Which is the best programming language in the world? Scala, D or perhaps the good old C? How about the the best data description format? JSON or maybe XML?

The question is somewhat naive as to a degree the question is merely of a personal preference and - even further - of the specific needs. JavaScript and C are hardly comparable. The syntax, semantics and the end results must fit the specific purpose and we may accept that there is no single ideal language for the generic cause.

Still, the idea of 'universal' language is tempting. What if - there would be only one language - but to fit a diverse and dynamic problem domain the language would be diverse and dynamic itself?

Meet FreeForm

FreeForm is not a traditional programming or data description language, but more of a runtime and a framework, which allows you define languages inline and take them into use inline. Syntax can be defined and taken into use like any utility or library. Even further - with FreeForm - a multithreading library could ship with multithreading syntax, SQL library with SQL syntax and RPC library with RPC syntax. The vision is that a library can provide syntax most convenient for the domain as an addition to functionality needed by domain. Even further, the dream is for the language to adopt any shape, form or function, that fit best the task at hand.

While FreeForm is not mature enought to act as a full programming environment, it does provide the basic mechanism for defining languages and language extensions inline and for taking the syntax into use inline. While language is dynamic in its essense, it ships with a some utilities and a 'standard language' that can be used for defining and organizing new language and functionality packages. Standard language is extremely minimalistic consisting only of 5 different directives that are:

FreeForm core ships with three different packages meant to form the very core of FreeForm runtime and framework. The basic language and functionality packages are:

The CoreForm project extends FreeForm with some additional utility functionality and syntax:

The FreeForm demo package introduces examples, and also extendable and minimalistic Lisp dialect (lisp.lang). While the Lisp dialect allows defining functions and expressions, it doesn't support defining generic expressions that are possible with the standard language.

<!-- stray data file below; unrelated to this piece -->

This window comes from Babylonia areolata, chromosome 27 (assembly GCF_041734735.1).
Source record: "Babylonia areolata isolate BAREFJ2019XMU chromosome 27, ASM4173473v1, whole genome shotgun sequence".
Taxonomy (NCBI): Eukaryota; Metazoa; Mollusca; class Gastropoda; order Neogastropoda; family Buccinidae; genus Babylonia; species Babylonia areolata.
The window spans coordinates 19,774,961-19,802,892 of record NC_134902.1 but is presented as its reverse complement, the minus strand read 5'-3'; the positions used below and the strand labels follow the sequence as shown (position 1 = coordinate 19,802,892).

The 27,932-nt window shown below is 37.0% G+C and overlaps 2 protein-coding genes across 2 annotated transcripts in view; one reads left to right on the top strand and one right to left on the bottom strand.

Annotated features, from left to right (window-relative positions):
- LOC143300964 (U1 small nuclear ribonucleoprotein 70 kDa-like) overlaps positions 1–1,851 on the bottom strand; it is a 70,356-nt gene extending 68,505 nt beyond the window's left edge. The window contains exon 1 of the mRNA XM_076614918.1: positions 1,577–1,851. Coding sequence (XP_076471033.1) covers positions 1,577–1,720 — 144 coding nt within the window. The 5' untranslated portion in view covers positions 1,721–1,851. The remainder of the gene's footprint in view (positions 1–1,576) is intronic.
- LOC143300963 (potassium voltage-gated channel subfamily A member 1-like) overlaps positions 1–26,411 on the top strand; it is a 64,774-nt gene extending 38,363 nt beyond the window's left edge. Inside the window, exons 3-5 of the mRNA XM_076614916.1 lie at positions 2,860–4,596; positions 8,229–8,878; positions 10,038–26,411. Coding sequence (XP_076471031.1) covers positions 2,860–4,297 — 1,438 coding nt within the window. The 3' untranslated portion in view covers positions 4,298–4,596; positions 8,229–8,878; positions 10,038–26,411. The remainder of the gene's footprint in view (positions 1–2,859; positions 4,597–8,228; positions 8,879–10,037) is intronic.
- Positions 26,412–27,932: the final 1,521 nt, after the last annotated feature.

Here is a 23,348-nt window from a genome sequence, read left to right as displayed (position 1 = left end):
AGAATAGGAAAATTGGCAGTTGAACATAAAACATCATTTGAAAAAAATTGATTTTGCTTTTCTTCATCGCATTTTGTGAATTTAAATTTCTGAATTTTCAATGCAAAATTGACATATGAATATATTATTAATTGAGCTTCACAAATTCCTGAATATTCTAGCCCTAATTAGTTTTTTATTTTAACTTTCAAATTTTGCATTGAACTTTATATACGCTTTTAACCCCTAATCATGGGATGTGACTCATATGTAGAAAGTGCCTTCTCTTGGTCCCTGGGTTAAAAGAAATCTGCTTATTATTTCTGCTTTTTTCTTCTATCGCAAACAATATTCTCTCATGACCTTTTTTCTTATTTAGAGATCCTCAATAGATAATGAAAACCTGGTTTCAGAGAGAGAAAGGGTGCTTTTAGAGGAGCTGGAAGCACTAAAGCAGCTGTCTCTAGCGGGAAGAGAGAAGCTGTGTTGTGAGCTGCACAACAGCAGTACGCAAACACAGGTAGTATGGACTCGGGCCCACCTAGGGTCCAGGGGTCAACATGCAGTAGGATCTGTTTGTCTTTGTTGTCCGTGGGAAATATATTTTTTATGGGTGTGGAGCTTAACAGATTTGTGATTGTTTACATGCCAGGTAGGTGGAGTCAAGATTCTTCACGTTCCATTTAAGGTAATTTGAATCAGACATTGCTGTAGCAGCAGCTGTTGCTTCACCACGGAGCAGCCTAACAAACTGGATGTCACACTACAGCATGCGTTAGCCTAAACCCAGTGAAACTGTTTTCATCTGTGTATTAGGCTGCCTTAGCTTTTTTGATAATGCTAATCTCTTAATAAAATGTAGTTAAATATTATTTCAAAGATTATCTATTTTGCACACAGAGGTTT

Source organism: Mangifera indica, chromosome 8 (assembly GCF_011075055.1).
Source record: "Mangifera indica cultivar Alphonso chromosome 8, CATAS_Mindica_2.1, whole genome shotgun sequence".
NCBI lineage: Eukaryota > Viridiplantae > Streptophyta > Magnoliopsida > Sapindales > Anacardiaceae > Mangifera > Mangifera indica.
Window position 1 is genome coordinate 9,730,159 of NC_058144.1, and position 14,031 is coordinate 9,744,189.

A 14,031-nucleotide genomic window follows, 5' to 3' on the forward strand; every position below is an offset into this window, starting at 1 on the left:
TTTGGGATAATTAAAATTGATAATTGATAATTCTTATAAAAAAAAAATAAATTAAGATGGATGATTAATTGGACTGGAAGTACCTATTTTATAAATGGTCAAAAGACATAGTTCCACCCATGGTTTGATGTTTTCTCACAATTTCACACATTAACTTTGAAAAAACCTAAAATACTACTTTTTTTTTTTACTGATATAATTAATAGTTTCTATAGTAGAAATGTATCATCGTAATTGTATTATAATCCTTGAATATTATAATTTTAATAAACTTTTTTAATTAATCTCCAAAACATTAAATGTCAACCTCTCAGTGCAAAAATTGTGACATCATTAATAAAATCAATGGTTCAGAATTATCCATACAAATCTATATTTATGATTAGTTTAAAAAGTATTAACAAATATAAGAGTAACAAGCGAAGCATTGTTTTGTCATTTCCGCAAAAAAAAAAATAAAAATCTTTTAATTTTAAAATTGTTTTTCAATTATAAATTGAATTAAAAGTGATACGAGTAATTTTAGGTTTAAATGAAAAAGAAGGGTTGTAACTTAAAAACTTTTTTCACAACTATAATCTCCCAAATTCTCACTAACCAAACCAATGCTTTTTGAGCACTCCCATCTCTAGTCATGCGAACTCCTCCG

Right now, FreeForm is more of an idea than a practical high performing tool. FreeForm is a toy and may remain as such, but it is a curious, powerful and interesting toy with an approach to languages - that I believe - has not been tried before.

Try FreeForm:

If you wish to contribute to the project, please contact the author at arau at iki dot fi.

About Author

Antti Rauhala works as a senior software designer / developer at Futurice. The specialities are systems engineering, information retrieval and machine learning.

Code snippets

Calculator (calc.ff)

pkg calc {
    use m = ff.math;
    use e = ff.exp;
    use func = ff.func.lang;
    // operations
    exp plus = {hvalue>a '+' value>b}
    -> <func> (exp) => m.add(exp.a, exp.b);
    exp minus = {hvalue>a '-' value>b}
    -> <func> (exp) => m.reduce(exp.a, exp.b);
    exp mul = {pvalue>a '*' hvalue>b}
    -> <func> (exp) => m.mul(exp.a, exp.b);
    exp div = {pvalue>a '/' hvalue>b}
    -> <func> (exp) => m.div(exp.a, exp.b);
    exp brace = { '(' value>v ')' }
    -> <func> (exp) => exp.v;
    // primitive value
    exp pvalue = brace||ff.exp.ref;
    // define resolvation order
    exp hvalue = mul|div|pvalue;
    exp value = plus|minus|hvalue;
    // language definition
    name lang = value;


> <calc.lang> 4 + 5
> use calc.lang;
> 3 + 1 * 5
> (3 + 1) * 5
> <ff.func.lang> exit()

Extending Lisp (lispdemo.ff)

// Let's define a package using our dialect of lisp
pkg lispdemo(lisp.lang) {

    // lets steal C like increments and decrements
    (defexp inc {'+''+' func>f} (lambda (... args) (+ (exp.f ... args) 1)))
    (defexp dec {'-''-' func>f} (lambda (... args) (- (exp.f ... args) 1))) 
    // let's borrow a bit of json like syntax. the json.obj
    // syntax is extended here with our extended lisp-dialect
    (defexp obj (json.obj lang) (lambda () exp))

    // then just wrap things up
    (defexp func (lisp.gfunc (exp inc|dec|obj)))
    (defexp lang func (exp))

    // here's example of using C-style decrement
    (defun factorial (n)
         (if (<= n 1)
         (* n (factorial --n))))
    // And an example of how the object notation can be used
    (define dog {
        name : 'scruffy', 
        hello  : (lambda (n) (ff.sys.out.println 'woof ' n)),
        legs : 4


> use ff.func.lang;
woof world!
> reset()
> use lispdemo.lang;
> (factorial 4)
> (factorial --4)
> (dog.hello 'world!')
woof world!
> (exit)

more examples here...